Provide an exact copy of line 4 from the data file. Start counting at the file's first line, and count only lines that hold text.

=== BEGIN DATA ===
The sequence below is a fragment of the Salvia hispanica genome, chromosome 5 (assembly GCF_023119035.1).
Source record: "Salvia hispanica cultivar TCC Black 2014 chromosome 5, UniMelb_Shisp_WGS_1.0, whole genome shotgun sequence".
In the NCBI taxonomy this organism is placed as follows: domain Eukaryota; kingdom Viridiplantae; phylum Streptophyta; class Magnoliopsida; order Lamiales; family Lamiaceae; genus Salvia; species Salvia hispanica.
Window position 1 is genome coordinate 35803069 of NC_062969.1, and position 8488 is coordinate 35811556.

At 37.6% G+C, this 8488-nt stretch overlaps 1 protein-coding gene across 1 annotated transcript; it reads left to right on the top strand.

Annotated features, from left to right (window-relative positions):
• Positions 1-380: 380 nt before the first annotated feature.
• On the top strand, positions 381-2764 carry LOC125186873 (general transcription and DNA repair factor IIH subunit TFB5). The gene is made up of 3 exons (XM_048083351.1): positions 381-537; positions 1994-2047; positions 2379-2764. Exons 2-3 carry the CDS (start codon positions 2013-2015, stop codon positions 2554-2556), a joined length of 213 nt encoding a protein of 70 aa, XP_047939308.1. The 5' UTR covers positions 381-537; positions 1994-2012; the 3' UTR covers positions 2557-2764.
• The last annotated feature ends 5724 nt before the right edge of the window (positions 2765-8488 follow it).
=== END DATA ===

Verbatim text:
Window position 1 is genome coordinate 35803069 of NC_062969.1, and position 8488 is coordinate 35811556.